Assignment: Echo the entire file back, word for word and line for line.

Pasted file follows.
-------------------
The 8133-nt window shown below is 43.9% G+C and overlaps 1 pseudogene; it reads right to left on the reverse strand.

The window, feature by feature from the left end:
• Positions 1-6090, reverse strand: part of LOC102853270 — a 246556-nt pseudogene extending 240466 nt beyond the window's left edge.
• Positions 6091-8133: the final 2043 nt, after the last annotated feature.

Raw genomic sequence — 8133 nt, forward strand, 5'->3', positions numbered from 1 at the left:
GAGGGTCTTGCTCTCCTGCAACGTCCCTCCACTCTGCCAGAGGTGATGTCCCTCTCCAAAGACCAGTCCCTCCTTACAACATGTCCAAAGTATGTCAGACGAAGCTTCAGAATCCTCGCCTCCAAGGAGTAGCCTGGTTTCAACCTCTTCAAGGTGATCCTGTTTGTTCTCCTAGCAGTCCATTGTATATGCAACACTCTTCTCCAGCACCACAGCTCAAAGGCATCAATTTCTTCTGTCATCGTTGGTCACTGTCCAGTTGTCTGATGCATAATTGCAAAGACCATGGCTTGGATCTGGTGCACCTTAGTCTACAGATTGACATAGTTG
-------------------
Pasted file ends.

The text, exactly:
The 8133-nt window shown below is 43.9% G+C and overlaps 1 pseudogene; it reads right to left on the reverse strand.

The window, feature by feature from the left end:
• Positions 1-6090, reverse strand: part of LOC102853270 — a 246556-nt pseudogene extending 240466 nt beyond the window's left edge.
• Positions 6091-8133: the final 2043 nt, after the last annotated feature.

Raw genomic sequence — 8133 nt, forward strand, 5'->3', positions numbered from 1 at the left:
GAGGGTCTTGCTCTCCTGCAACGTCCCTCCACTCTGCCAGAGGTGATGTCCCTCTCCAAAGACCAGTCCCTCCTTACAACATGTCCAAAGTATGTCAGACGAAGCTTCAGAATCCTCGCCTCCAAGGAGTAGCCTGGTTTCAACCTCTTCAAGGTGATCCTGTTTGTTCTCCTAGCAGTCCATTGTATATGCAACACTCTTCTCCAGCACCACAGCTCAAAGGCATCAATTTCTTCTGTCATCGTTGGTCACTGTCCAGTTGTCTGATGCATAATTGCAAAGACCATGGCTTGGATCTGGTGCACCTTAGTCTACAGATTGACATAGTTG